Jun 02, 2022
After the substantial retirement reform brought about by the SECURE Act in 2019, legislative bodies continue to have retirement topics on the agenda.
In March 2022, the House passed their version of Secure Act 2.0 almost unanimously with a vote of 414-5. The Senate has a similar proposed Bill, called the Retirement Security and Savings Act, currently pending in their Finance Committee.
Overall, both Bills garner the same bi-lateral support as the original SECURE Act and look to accomplish similar goals of increasing retirement savings of American workers and making it easier for employers to set up and administer retirement plans. Generally, both bills have similar provisions with just a few differences that will need to be reconciled into a final bill.
Student Loans: One of the more interesting components present in both proposals is allowing employers to offer matching retirement contributions to employees who are paying off student loans. Employees could earn employer matching contributions by making eligible student loan payments in lieu of making their own contributions to the company’s retirement plan.
Lost and Found Database: Both bills propose establishing a searchable national lost-and-found registry at the Labor Department that Americans can use to find missing retirement dollars. One estimate is that there are 24 million marooned 401(k)s with $1.35 trillion in assets.
Long Term, Part Time Workers: Employees who work at least 500 hours in two consecutive years would have to be eligible for their company’s 401(k) plan.
Similar Provision, Different Application
Catch Up Contributions: The proposals both include increases to the limits on 401(k) catch-up contributions. There is, however, a minor difference in the application of these increases. The House proposal increases the catch-up limit to $10,000 from $6,500 for individuals between age 62 and 64. The Senate version increases the catch-up allowance to $10,000 for anyone older than 60. An interesting wrinkle in the House Bill is that catch-up contributions would have to be done on a Roth basis.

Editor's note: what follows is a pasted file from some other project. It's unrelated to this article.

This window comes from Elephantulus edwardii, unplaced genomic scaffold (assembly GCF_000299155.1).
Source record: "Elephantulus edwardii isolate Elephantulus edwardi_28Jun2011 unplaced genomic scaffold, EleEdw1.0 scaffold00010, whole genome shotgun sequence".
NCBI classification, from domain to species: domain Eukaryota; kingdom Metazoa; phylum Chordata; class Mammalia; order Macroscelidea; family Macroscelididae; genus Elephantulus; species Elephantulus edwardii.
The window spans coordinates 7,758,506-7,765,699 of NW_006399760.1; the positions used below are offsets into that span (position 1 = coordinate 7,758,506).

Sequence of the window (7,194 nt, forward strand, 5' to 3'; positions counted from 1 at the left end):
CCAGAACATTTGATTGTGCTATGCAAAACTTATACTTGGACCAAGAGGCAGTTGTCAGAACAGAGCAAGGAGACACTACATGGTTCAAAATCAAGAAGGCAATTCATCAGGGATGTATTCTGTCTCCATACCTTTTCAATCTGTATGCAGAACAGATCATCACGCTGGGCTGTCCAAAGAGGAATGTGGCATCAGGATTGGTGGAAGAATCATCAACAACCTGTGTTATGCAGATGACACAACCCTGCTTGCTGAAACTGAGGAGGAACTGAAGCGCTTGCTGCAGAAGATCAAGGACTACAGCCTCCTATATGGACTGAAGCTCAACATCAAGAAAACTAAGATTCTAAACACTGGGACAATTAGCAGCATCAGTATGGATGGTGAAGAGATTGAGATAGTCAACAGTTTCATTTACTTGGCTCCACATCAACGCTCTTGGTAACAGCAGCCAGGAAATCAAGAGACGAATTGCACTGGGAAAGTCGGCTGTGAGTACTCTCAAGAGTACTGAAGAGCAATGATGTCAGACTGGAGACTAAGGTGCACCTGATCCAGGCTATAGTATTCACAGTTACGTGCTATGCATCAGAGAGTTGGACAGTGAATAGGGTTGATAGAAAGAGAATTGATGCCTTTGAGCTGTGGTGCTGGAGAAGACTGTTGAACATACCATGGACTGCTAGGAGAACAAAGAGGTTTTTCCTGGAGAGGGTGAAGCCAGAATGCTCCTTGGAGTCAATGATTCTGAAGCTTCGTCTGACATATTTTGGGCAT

Required Minimum Distributions (RMDs): Both proposals include increases to the age at which retirees must begin RMDs, however, there is a slightly different application. The House Bill would raise the RMD age to 73 in 2023, age 74 in 2030 and age 75 in 2033. The Senate proposal would raise the RMD age to 75 by 2032 as well as waive RMDs for individuals with less than $100,000 in aggregate retirement savings. Both bills reduce the penalty for failure to take an RMD to 25% from the current 50%.
Mandated Auto Enrollment and Auto Escalation: The House bill would require many employers who setup new plans to automatically enroll employees at a rate of at least 3% and increase those contributions by 1% per year until they reach 10%. The Senate proposal does not include any auto-enroll or auto-escalation mandates.
Potential for Roth employer matching contributions: The House bill includes the ability for employees to elect matching contributions be done on a Roth basis whereas they can currently only be done as pre-tax.
Plan sponsors and their service providers, who are still working through the implementation of the original SECURE Act, should prepare for further mandatory adjustments and potential enhancement opportunities.
Newport’s ERISA and legal teams are monitoring the progression closely and will continue to provide a thorough review of the legislation and the impacts and opportunities these changes could mean for retirement plans.
Newport Group, Inc. and its affiliates provide recordkeeping, plan administration, trust and custody, consulting, fiduciary consulting, insurance and brokerage services. This material has been prepared for informational purposes only. It is not intended to provide, and should not be relied on for, tax, legal or accounting advice. Consult your own tax, legal and accounting advisors before making any decisions. Newport and its affiliates do not provide tax, legal or accounting advice. 20220526-2216789